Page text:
We reported previously on the decision of the Human Rights Tribunal in University of British Columbia v. Kelly. In that decision, the Human Rights Tribunal concluded that the University of British Columbia had discriminated against Dr. Carl Kelly, who had been enrolled in the Family Medicine Residency Program in the Faculty of Medicine. Dr. Kelly had difficulty in the program because he had Attention Deficit Hyperactivity Disorder and a Non-verbal Learning Disorder. One of the issues was whether the University of British Columbia had taken proper steps to accommodate Dr. Kelly’s disabilities.
The Human Rights Tribunal decided that Dr. Kelly had not been accommodated to the extent required by the duty to accommodate, and Dr. Kelly was awarded damages, which included an award of $75,000 for injury to dignity, feeling, and self-respect.
On a judicial review of the decision in September 2015, [2015 BCSC 1731], the British Columbia Supreme Court upheld the decision of the Human Rights Tribunal on the merits of the complaint of discrimination. The court, however, set aside the award of $75,000 for injury to dignity, feeling, and self-respect.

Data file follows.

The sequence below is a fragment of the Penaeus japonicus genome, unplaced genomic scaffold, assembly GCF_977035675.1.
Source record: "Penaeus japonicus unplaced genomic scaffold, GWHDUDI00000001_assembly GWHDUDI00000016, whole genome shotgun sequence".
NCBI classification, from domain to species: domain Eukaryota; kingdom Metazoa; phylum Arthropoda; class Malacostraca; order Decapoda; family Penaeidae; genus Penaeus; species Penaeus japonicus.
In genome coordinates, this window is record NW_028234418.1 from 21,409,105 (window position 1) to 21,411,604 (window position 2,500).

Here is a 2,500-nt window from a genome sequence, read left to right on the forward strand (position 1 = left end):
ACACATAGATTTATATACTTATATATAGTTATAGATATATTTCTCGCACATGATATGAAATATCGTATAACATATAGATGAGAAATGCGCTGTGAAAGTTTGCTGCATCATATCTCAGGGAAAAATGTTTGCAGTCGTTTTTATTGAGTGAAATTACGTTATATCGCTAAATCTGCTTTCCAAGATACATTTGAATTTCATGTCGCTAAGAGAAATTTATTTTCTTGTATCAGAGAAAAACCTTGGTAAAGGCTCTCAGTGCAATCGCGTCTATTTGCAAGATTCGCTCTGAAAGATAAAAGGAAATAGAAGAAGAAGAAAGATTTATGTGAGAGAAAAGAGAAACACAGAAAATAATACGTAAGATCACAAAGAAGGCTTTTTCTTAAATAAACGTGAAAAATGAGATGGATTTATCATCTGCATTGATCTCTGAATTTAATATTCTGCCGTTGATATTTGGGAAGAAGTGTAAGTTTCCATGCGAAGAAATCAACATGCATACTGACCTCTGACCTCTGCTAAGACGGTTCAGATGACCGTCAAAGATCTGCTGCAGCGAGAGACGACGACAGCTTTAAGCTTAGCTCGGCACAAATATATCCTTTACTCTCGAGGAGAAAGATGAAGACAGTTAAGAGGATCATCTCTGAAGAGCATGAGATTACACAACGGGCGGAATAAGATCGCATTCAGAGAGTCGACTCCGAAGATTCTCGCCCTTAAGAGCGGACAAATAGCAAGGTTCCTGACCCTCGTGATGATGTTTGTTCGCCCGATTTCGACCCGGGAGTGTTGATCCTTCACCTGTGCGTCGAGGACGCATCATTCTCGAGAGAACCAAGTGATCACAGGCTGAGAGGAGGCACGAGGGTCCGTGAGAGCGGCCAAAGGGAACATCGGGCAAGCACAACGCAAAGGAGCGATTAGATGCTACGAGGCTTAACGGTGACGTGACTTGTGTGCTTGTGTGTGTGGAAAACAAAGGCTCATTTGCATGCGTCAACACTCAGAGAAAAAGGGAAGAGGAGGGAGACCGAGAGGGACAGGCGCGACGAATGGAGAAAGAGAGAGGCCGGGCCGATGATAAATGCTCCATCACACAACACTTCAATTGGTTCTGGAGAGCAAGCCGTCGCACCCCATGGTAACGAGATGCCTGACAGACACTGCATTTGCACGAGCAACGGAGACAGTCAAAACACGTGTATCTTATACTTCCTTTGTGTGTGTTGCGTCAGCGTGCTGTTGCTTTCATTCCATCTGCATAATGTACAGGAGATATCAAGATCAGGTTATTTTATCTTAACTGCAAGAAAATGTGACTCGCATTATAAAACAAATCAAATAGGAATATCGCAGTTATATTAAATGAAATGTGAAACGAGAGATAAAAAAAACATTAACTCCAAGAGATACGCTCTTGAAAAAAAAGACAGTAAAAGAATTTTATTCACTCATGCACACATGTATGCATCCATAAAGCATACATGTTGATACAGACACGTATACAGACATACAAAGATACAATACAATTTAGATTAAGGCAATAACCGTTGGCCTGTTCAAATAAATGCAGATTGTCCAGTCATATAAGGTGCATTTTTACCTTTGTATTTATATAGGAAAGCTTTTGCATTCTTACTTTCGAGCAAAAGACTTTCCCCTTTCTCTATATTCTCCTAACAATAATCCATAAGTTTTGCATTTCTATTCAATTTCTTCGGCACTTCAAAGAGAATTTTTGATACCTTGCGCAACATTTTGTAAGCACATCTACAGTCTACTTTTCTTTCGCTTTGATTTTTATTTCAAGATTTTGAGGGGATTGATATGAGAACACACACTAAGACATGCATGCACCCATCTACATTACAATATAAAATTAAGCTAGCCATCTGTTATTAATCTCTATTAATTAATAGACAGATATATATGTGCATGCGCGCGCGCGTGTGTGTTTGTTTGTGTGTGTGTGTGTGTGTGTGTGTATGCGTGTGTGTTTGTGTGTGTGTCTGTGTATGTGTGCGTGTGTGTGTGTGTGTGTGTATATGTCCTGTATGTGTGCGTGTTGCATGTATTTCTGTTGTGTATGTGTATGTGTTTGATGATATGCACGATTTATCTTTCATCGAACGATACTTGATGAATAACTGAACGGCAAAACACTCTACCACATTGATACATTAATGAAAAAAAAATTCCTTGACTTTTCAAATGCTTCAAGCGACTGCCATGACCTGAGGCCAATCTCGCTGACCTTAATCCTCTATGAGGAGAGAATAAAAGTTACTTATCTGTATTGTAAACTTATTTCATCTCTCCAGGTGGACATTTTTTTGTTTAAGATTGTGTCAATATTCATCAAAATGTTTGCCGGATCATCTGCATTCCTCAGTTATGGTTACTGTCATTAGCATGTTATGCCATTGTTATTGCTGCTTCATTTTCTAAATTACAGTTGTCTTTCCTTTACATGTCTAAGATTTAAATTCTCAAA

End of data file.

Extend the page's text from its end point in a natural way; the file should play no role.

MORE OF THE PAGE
Prior to this decision, the highest previous award by the Human Rights Tribunal for injury to dignity, feeling, and self-respect was $35,000. The court confirmed that there is no cap on the amount that can be awarded under this section of the Human Rights Code. Despite that, the court stated that “the decision must still be based on evidence and reason and in my view that has not occurred in this case.” The court concluded that the award of $75,000 was patently unreasonable and it was set aside, with the issue being remitted to the Human Rights Tribunal for a determination of the proper amount of the award.
The court did not state that the award could not exceed the previous high of $35,000. The effect of the court’s decision is that the Human Rights Tribunal must have evidence and provide proper reasoning for its award for injury to dignity, feeling, and self-respect.
It is possible that this case will still result in a new high for an award for injury to dignity, feeling, and self-respect. We will report the result when the Human Rights Tribunal makes its decision.